You may want to prepare for a safety directive underway in one state that could soon cascade across the country. A new regulation in Indiana Administrative Code enhances the safety of the youngest children who ride school buses. The reason for the regulation, the increased safety its implementation will provide, and what restraints are recommended, are worth diving into.
The new rule went into effect January 1, 2018, and states that any pre-K child riding in a school bus in Indiana must be secured in a proper age, weight, and size FMVSS 213 compliant child restraint system. When you think about all the children in public school or private childcare programs, this literally affects thousands of young children. This directive does not, however, apply to children attending kindergarten, elementary, middle, or high school.
Compartmentalization was never designed and doesn’t work to protect pre-K children on the bus. The National Highway Traffic Safety Administration found children weighing less than 50 pounds need more protection than compartmentalization provides. Why? Because their bodies have not physically developed enough to handle the impact to the seat in front of them without causing internal injuries.
For compartmentalization to be most effective, a child also needs to be sitting in proper position – upright and forward-facing. For most pre-K children, this is an unrealistic expectation. They tend to lay down on the seat, sit sideways, or in some cases, move around. CSRS, Child Safety Restraint Systems, are the solution to better protect these passengers, and there are several options available.
The first, school bus specific add-on child restraint systems, are the most popular. Like the SafeGuard STAR or SuperSTAR, they attach to the bus seat using straps called the cam wrap, which wraps over the seat back and sometimes under the seat cushion. These restraints are lightweight, portable, and take up little space. Some are even available for children weighing up to 90 pounds and may offer options for additional upper body support needed for some students.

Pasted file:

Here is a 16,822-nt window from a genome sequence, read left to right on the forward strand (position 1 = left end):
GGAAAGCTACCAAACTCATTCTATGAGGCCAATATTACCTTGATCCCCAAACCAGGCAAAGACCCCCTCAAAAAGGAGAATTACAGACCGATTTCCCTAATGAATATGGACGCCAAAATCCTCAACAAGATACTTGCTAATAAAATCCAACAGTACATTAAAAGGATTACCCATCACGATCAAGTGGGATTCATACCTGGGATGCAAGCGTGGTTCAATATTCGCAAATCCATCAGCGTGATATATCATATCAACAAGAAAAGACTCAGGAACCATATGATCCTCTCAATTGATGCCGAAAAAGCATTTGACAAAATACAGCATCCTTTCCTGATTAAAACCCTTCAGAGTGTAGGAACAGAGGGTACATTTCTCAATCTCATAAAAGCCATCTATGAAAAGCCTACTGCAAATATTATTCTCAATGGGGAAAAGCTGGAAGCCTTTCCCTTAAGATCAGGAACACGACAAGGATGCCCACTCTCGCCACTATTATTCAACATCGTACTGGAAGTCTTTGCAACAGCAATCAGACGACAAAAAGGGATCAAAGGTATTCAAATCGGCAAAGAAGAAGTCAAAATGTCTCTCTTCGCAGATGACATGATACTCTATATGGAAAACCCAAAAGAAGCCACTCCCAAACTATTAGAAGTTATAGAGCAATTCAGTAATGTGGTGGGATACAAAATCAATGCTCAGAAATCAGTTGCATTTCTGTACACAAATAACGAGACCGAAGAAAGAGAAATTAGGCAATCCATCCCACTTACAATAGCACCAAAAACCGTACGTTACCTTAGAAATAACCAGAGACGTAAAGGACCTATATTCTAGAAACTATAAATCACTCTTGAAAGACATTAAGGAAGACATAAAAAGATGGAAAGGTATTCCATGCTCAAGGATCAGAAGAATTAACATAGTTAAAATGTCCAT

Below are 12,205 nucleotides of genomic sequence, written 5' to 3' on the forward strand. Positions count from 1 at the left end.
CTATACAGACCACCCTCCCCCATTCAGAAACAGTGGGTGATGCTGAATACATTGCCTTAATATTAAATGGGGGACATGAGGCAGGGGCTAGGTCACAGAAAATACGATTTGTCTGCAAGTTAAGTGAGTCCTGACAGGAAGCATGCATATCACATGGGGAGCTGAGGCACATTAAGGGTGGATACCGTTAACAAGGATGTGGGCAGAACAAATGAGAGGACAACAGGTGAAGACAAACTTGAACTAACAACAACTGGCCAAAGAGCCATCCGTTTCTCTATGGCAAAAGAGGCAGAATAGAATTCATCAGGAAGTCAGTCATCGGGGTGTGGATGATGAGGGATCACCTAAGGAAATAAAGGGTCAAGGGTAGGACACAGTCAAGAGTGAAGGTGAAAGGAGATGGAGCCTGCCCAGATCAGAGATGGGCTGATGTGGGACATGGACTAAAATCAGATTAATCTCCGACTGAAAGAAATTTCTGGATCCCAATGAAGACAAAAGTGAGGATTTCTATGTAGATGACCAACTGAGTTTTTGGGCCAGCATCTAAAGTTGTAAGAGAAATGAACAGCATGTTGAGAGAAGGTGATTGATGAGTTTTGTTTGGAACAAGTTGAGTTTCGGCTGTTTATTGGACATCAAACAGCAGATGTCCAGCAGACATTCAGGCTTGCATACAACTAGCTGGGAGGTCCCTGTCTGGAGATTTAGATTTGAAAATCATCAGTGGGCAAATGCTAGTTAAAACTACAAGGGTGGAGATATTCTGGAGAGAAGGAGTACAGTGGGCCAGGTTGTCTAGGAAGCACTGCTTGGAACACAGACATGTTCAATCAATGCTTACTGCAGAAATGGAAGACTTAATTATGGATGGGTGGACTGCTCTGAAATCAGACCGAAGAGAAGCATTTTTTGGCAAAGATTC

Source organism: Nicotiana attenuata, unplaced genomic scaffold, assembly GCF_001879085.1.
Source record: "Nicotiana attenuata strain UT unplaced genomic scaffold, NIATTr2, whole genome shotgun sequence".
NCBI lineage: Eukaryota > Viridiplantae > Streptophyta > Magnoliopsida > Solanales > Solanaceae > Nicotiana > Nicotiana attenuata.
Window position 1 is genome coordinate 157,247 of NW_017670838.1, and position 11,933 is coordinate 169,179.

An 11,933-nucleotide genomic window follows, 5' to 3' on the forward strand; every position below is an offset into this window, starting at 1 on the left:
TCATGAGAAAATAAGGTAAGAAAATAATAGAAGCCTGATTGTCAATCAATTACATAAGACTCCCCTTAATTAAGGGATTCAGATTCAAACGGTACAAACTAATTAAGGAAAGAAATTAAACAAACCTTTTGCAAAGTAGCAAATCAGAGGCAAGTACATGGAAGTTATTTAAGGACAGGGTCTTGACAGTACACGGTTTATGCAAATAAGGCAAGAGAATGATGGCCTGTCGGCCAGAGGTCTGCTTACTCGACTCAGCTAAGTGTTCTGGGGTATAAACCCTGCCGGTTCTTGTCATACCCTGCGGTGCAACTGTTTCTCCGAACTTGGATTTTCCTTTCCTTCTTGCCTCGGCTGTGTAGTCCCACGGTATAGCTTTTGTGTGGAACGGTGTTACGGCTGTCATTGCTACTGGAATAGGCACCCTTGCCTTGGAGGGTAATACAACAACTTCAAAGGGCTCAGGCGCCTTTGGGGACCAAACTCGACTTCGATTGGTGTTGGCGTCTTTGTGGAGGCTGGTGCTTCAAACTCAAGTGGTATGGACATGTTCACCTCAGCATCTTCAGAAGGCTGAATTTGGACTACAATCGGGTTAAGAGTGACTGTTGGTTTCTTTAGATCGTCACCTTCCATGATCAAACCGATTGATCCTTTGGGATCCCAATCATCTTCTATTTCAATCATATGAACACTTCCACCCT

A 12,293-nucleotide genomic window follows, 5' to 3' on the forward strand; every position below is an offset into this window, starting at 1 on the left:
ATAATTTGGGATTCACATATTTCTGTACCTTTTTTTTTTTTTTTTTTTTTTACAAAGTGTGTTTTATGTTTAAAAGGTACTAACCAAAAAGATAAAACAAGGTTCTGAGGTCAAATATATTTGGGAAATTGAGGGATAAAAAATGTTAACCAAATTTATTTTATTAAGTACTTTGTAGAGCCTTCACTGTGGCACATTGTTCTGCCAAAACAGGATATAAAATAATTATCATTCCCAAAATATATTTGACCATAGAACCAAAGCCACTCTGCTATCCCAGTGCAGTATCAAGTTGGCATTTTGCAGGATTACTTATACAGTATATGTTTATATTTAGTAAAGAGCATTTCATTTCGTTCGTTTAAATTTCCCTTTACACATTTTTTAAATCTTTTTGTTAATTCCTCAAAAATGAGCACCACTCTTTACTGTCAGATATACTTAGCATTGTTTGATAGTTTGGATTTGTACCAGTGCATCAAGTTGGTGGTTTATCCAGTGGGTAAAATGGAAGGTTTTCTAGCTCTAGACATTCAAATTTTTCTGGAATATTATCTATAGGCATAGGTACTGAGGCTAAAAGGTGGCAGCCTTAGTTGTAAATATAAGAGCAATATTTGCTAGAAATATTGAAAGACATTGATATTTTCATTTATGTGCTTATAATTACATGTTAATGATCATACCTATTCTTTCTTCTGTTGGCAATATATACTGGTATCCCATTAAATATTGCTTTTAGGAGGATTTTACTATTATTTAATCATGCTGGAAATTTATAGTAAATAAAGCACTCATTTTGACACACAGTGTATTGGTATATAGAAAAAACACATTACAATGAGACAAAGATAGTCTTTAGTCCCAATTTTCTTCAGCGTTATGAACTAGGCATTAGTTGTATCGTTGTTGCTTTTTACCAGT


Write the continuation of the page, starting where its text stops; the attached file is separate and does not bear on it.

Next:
Safety vests and safety harnesses are other common options for school buses. These restraints also attach to the school bus seat by means of a cam wrap. They are frequently used for special needs applications in school buses and even passenger cars.
Cam wraps negatively affect the performance of compartmentalization. That’s why NHTSA requires a label that states the seat behind the cam wrap must either be unoccupied or used only by a passenger who is also restrained by a CSRS or seat belt.
Another choice is the integrated child seat, or built-in child restraint. This restraint is built into the seat with a 5-point harness. They are easy to use, and no installation is needed. A flap covering the child restraint folds down to create the seating surface. Just as with regular car seats, these can be adjusted for snugness, height, and do have weight and size limitations.
The last option is conventional car seats, but they are limited by the fact that they must be installed using a seat belt or LATCH and may be difficult to install on a school bus seat. However, when transporting infants, the rear-facing infant passenger car seat is the only option available.
While your state may not have a law mandating the use of CSRS yet, knowing about Indiana’s efforts to better protect their youngest school bus riders can help your district do the same.